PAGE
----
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Trademark infringement is a violation of the
exclusive right In Anglo-Saxon law, an exclusive right, or exclusivity, is a de facto, non-tangible prerogative existing in law (that is, the power (sociology), power or, in a wider sense, right) to perform an action or acquire a benefit and to permit or deny oth ...
s attached to a
trademark A trademark (also written trade mark or trade-mark) is a type of intellectual property Intellectual property (IP) is a category of property Property is a system of rights that gives people legal control of valuable things, and also r ...

trademark
without the authorization of the trademark owner or any licensees (provided that such authorization was within the scope of the licence). Infringement may occur when one party, the "infringer", uses a trademark which is identical or confusingly similar to a trademark owned by another party, in relation to products or services which are identical or similar to the products or services which the registration covers. An owner of a trademark may commence civil
legal proceedingsLegal proceeding is an activity that seeks to invoke the power of a tribunal in order to enforce a law. Although the term may be defined more broadly or more narrowly as circumstances require, it has been noted that " e term ''legal proceedings'' inc ...
against a party which infringes its registered trademark. In the United States, the Trademark Counterfeiting Act of 1984 criminalized the intentional trade in counterfeit goods and services. If the respective marks and products or services are entirely dissimilar, trademark infringement may still be established if the registered mark is well known pursuant to the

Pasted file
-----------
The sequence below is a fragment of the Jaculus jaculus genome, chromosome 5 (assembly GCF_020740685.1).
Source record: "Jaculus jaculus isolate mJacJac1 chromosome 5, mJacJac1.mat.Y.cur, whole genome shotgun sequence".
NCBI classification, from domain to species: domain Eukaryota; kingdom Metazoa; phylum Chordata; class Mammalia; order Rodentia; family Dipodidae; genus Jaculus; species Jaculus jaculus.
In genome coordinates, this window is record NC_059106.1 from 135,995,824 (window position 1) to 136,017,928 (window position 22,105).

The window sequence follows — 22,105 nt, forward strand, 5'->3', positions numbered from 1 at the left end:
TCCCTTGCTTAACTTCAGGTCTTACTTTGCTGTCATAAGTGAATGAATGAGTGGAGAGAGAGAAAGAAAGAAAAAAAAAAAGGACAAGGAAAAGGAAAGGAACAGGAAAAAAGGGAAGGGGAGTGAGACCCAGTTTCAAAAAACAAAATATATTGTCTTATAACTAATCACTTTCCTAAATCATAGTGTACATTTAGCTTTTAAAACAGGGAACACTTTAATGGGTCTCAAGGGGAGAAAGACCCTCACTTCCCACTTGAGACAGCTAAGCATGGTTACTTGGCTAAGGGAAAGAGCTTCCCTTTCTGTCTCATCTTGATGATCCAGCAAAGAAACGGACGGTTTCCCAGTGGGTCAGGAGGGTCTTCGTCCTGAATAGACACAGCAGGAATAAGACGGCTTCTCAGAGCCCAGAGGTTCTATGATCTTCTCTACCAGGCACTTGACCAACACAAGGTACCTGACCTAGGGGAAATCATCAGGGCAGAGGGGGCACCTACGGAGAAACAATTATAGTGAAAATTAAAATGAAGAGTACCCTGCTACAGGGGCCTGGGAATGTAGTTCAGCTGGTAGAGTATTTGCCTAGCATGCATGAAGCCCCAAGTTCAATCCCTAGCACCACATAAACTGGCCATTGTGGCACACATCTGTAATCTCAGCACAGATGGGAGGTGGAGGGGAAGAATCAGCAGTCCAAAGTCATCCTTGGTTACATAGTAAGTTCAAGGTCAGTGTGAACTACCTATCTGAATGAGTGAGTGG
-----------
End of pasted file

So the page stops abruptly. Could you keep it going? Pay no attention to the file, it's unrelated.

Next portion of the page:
Paris Convention
Paris Convention
. In the United States, a cause of action for use of a mark for such dissimilar services is called
trademark dilution Trademark dilution is a trademark law concept giving the owner of a famous trademark Standing (law), standing to forbid others from using that mark in a way that would lessen its uniqueness. In most cases, trademark dilution involves an unauthori ...
. In some jurisdictions a party other than the owner (e.g., a licensee) may be able to pursue trademark infringement proceedings against an infringer if the owner fails to do so.


Factors

Courts consider various factors in order to determine whether a trademark was infringed. * Whether the plaintiff has a valid trademark. A trademark can be valid because it is officially registered, or because it has a claim under common law. * Whether the trademark is being used by the defendant. * Whether the defendant's use of the mark is "in commerce." * Whether that use is connected to the sale, offer, distribution, or advertising of a product. * Whether the defendant's use of the trademark is likely to confuse consumers. This last factor, consumer confusion, is the main topic of debate in most cases.


Consumer confusion

Where the respective marks or products or services are not identical, similarity will generally be assessed by reference to whether there is a likelihood of confusion that consumers will believe the products or services originated from the trademark owner. Likelihood of confusion is not necessarily measured by actual
consumer confusion Consumer confusion is a state of mind that leads to consumer A consumer is a person or a group who intends to order, orders, or uses purchased goods, products, or Service (economics), services primarily for personal, social, family, household and ...